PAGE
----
The implementation of the new EU legislation concerning the registration, evaluation, authorization and restriction of chemicals (REACH) requires demonstration of the safe manufacture of chemicals and their safe use throughout the supply chain. Both new and existing chemicals will be evaluated within REACH, which thus aims at closing huge gaps of knowledge on physico-chemical properties and adverse effects of large numbers of chemicals. More than 100,000 existing substances are to be assessed through the REACH process within a proposed time-window of eleven years. The REACH proposals advocate the use of non-animal testing methods, but guidance and, more important, experienced personnel is needed on how these methods should be used. The European Commission made suggestions on how reduction, refinement and replacement strategies could be applied to animal use in the REACH system, which include encouragement of the use of validated in silico techniques such as (Q)SAR models; encouragement of the development of new in vitro test methods and minimization of the actual numbers of animals used in the required tests, and replacement of animal tests wherever possible by alternative methods.
The implementation of all these items requires well-trained personnel with a broad expertise and knowledge. The requirements for such scientists, however, are not limited to the REACH implementation itself. Large companies and SMEs will be interested to employ such specialists to perform risk assessment and prioritization of molecules in the development stage. Chemicals predicted to pose a high hazard to man and the environment (e.g. persistent, bioaccumulative, toxic, etc.) can be excluded in an early stage from the production line long time before coming into the production phase. Meanwhile, the same methodology can be used to optimize molecules and decrease environmental hazards of compounds that are toxic. Therefore, the primary objective of this ITN is to contribute to the education of new scientists, environmental chemoinformaticians, who will receive advanced training in both environmental sciences and computational methods.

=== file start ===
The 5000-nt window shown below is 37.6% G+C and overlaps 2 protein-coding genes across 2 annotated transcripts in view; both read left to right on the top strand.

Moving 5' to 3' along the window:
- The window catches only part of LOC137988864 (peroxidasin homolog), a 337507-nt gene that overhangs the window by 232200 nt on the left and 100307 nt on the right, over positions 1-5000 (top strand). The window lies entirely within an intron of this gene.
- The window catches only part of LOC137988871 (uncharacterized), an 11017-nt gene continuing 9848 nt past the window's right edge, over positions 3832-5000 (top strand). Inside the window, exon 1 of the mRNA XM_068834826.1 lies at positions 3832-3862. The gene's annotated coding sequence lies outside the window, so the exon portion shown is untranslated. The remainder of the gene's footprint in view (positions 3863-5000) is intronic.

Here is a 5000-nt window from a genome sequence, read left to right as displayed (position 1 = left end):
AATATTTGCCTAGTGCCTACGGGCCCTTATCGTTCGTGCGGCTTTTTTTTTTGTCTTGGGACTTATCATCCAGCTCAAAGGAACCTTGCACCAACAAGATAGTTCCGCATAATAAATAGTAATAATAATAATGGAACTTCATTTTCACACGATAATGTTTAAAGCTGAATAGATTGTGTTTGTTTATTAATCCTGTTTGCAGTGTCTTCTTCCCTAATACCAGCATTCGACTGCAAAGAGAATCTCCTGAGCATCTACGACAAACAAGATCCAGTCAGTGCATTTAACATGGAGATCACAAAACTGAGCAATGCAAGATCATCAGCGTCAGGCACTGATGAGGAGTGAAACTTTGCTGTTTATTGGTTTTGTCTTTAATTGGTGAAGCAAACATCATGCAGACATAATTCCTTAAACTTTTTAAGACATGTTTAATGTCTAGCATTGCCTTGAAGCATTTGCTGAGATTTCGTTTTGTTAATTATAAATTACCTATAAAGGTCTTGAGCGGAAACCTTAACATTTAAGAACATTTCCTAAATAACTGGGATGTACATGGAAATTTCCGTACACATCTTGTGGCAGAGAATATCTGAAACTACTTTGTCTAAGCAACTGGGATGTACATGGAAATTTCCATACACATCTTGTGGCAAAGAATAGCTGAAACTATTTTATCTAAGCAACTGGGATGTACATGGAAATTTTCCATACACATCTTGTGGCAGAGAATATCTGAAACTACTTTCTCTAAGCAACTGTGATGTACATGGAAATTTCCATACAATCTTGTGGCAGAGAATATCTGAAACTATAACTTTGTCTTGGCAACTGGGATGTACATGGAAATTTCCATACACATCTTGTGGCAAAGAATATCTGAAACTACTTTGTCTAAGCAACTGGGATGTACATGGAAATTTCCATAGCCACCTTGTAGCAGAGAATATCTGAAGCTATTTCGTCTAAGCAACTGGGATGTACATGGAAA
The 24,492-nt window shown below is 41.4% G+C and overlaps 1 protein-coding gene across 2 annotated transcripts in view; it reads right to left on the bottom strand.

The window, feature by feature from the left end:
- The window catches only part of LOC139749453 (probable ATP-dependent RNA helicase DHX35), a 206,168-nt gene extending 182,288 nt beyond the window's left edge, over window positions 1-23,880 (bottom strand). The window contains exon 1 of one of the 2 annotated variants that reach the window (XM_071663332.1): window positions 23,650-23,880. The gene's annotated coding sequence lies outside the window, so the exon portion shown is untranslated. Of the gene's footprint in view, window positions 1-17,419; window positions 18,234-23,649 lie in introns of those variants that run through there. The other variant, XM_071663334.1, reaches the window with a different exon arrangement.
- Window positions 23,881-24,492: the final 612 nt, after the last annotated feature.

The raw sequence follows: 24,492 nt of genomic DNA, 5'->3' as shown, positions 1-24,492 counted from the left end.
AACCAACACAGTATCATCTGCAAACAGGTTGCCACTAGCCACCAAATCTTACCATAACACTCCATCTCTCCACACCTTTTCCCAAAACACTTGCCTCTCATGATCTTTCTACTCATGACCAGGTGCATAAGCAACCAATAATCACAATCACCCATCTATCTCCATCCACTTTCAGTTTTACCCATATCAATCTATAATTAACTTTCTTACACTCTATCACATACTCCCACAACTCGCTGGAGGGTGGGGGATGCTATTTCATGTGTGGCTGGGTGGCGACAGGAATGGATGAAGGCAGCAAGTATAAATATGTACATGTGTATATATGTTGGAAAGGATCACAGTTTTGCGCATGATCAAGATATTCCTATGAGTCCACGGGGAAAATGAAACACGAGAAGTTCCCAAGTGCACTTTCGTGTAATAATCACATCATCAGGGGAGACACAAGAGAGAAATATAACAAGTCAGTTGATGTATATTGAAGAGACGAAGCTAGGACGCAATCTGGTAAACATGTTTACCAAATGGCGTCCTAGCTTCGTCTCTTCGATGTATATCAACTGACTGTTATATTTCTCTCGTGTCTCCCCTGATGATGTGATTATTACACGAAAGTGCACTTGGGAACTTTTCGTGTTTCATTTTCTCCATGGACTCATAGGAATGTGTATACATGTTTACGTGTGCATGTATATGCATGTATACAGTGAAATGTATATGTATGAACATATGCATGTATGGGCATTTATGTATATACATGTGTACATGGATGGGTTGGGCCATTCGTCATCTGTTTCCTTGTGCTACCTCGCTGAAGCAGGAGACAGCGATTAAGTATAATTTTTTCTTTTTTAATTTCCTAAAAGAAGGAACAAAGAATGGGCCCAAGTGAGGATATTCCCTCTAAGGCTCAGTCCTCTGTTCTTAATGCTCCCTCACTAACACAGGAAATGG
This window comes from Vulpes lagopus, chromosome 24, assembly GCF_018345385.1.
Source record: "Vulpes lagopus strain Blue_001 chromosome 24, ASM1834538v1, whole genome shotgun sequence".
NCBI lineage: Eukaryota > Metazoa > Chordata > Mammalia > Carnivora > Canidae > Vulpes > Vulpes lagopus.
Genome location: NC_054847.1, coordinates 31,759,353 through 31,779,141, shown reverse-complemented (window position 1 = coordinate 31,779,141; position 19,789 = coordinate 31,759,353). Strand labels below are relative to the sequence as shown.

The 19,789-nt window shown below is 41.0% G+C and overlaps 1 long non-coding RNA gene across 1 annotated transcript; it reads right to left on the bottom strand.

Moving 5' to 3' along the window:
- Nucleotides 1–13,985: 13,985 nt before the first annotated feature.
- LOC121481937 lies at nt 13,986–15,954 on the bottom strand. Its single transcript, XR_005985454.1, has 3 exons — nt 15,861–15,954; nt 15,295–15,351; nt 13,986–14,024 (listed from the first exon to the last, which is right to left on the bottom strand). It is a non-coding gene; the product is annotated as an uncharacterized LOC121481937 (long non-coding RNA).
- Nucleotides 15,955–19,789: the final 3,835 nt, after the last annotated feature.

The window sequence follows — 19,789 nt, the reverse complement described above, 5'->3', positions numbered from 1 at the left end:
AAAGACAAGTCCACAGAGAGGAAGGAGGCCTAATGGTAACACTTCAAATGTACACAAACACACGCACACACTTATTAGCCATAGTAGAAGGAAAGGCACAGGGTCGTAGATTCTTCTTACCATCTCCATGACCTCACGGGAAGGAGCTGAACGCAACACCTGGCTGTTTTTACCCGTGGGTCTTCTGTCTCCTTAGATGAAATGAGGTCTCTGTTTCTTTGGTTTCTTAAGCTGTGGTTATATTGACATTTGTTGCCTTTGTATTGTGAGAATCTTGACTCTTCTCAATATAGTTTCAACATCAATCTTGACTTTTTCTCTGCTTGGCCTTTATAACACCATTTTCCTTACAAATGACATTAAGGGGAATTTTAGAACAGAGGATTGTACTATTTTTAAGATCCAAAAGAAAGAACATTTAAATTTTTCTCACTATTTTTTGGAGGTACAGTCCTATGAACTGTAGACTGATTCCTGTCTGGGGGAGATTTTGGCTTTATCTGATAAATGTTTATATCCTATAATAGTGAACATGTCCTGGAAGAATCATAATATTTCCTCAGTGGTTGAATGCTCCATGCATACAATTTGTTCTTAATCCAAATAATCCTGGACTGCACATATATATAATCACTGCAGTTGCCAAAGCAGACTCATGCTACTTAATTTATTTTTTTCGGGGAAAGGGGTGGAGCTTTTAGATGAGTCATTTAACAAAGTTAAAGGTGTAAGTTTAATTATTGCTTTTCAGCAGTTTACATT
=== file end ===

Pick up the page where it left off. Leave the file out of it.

The approaches, methodology and principles of the evaluation of the environmental risk of substances (and thus the required computational models) will be different for different classes of chemicals and strongly depend on their specific modes of action, specific modes of entry in the environment, their bioavailability and persistence. Thus, different techniques and methodologies will be required to provide compound-specific risk assessment. There is a large number of outgoing and completed EU and national projects devoted to these matters. Frequently during such projects new interesting ideas and problems appear which initially were not included and thus could not be tackled within the original projects. The ECO students will be attached to these projects, with topics of their research extending the scopes of original proposals but are all within the scope of this ITN. Thus, from one side these fellows will be directly involved in the on-going projects and will get training within them. From another side, these students will get additional training during schools, workshops and visits to laboratories of project partners within the ECO. This will enable cross-talk and collaboration not only between students and their mentors but also between the other participants of the attached grants, and that is the second main objective of this ITN.